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Be Well for Parents - June 2011 Issue

Worried About a Child’s Weight? Here’s How to 'Slim Down' Meals

By Sara Seither, MS, RD, CSP, LD

Worried About a Child’s Weight? Here’s How to 'Slim Down' Meals

If your child is overweight and you want to decrease his or her total calorie intake, consider not only what gets eaten at mealtime, but also what gets eaten in between. Parents also need to remember to monitor the fluids children drink.

Before embarking on a reduced-calorie diet, consult your child’s pediatrician to discuss weight trends and any chronic health conditions your child may have. If the pediatrician recommends a reduced-calorie diet, a pediatric dietitian can guide you in planning meals and snacks that will help your child reach a healthy weight.

Here are some general rules we recommend to parents:

Don’t let kids drink their calories. The No. 1 beverage of choice is water. Making the simple change to water from juice and soda can easily decrease the overall calories in your child’s diet. For example, a child who drinks one 8-ounce glass of juice per day typically takes in 120 calories. Doing without juice will prevent a weight gain of about 1 pound per month.

Keep it colorful. Include at least one serving of whole fruit at every meal, and two servings of vegetables at lunch and dinner (vegetables should occupy half your child’s plate.) The vegetables should be free of added fats, such as butter, cheese, oils, cream sauces and dressings.

Dial up the dairy. Children need three servings of dairy food every day to meet the calcium requirements so important to bone health as they grow. Include one serving of fat-free dairy at each meal — 1 cup of fat-free milk, 1 ounce of fat-free cheese or 1 cup of fat-free yogurt. If your child is having a hard time making the switch to fat-free milk, try adding sugar-free chocolate syrup.

Bake it, broil it or grill it. When you choose meat as the protein source for a child’s meal, baking, broiling and grilling are excellent options. These methods of cooking require no added fat. If your child doesn’t care for meat or wants to try something new, get creative with tofu or beans, such as pinto beans, black beans or kidney beans. These are excellent sources of protein. Servings of protein —whether meat, tofu or beans — should be 3 ounces (the size of your child’s fist).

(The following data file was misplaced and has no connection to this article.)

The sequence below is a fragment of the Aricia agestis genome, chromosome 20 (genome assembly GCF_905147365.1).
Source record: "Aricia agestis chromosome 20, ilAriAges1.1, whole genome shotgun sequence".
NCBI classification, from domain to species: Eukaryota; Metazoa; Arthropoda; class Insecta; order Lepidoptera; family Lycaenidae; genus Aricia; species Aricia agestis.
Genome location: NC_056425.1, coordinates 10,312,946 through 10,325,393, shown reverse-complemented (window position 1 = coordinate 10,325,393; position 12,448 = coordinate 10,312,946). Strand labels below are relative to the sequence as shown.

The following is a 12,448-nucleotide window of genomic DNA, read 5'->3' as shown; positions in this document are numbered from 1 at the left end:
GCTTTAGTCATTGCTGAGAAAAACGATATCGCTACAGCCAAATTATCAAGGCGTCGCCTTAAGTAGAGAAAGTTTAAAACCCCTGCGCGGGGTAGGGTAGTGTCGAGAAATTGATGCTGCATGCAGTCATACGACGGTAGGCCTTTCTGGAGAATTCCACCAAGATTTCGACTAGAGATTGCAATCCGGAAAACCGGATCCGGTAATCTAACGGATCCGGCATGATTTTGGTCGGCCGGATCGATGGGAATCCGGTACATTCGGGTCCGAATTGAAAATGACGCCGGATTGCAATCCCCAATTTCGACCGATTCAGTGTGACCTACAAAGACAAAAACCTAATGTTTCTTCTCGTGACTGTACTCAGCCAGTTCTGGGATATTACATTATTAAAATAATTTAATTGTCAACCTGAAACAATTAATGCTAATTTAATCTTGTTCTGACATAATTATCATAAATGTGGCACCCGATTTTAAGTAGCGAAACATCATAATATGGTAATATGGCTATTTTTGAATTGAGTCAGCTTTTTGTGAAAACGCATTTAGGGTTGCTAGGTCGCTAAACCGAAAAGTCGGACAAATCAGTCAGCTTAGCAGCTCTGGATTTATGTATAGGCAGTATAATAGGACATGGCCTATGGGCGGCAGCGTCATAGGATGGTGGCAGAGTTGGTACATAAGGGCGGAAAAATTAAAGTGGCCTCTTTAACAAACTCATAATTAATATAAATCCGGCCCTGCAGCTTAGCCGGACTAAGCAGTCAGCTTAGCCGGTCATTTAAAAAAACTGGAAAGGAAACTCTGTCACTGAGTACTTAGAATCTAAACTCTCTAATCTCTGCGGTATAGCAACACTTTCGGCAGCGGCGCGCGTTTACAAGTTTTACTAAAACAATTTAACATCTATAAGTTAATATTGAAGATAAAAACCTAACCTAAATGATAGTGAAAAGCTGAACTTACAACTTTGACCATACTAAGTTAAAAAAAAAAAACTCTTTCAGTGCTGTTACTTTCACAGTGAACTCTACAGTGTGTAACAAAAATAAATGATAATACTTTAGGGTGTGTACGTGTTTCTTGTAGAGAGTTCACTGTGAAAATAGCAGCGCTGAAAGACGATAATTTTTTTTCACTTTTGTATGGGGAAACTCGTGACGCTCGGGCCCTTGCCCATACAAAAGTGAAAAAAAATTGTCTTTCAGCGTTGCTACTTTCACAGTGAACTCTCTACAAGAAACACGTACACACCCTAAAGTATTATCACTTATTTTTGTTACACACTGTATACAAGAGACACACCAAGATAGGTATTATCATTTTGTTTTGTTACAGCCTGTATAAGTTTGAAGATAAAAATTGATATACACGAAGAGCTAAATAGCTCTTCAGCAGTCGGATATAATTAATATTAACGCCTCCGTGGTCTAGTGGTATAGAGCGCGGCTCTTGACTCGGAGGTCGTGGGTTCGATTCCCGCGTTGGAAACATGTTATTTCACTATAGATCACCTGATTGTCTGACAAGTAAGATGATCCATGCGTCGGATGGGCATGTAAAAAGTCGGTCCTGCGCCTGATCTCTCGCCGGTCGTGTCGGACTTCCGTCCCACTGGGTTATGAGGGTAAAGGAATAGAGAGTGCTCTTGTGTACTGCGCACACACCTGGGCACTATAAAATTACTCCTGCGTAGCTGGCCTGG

Fold in some fiber. For a starchy side dish, go with whole-grain options that add fiber, such as whole-wheat pasta, brown rice or a whole-wheat dinner roll. Better yet, select a starchy side vegetable, such as a sweet potato. The starchy side should occupy no more than one-fourth of your child’s plate. For proper portion control, use one scoop from a standard serving spoon.

Keep snacking simple. Give your child fresh fruits and vegetables alone, without dips. If you choose a fruit cup, select only fruit packed in its own juice. To spark interest in veggies, try using hummus or fat-free dressing as a dip. Don’t give in to a child’s demand for high-calorie snacks. Typically, when children refuse fruits and vegetables, they aren’t really hungry.

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Tip: Stay active for your kids’ sake

A new study associating inactivity with parenting young children won’t come as a surprise to many hardworking, exhausted young moms and dads. But did you know research shows that exercising regularly and eating well helps your kids stay healthy, too? Not only will you stay fit, trim and better able to cope with stress, but you’ll be teaching your kids by example — and doing your part to stem childhood obesity.

Parents Be Well – June 2011 Issue

Enjoy Your Pedicure — Safely

Pedicures can be fun and relaxing, but they also pose potential health risks — some quite serious. Why? Because infections can occur after your day at the spa.